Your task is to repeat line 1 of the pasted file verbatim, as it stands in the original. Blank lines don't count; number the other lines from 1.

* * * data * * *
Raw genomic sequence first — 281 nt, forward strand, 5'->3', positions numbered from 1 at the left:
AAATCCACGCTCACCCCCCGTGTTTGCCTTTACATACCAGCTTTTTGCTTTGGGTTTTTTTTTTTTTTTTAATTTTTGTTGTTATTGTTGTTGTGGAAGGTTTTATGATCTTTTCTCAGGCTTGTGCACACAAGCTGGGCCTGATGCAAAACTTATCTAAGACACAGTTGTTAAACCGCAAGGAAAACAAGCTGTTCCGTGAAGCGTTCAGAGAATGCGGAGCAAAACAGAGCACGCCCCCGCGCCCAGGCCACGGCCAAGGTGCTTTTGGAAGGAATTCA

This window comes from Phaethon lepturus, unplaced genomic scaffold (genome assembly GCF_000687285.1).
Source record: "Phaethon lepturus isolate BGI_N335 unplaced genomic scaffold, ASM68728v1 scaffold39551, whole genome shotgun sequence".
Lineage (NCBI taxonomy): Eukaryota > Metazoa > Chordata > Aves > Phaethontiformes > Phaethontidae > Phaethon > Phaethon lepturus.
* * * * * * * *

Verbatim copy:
Raw genomic sequence first — 281 nt, forward strand, 5'->3', positions numbered from 1 at the left: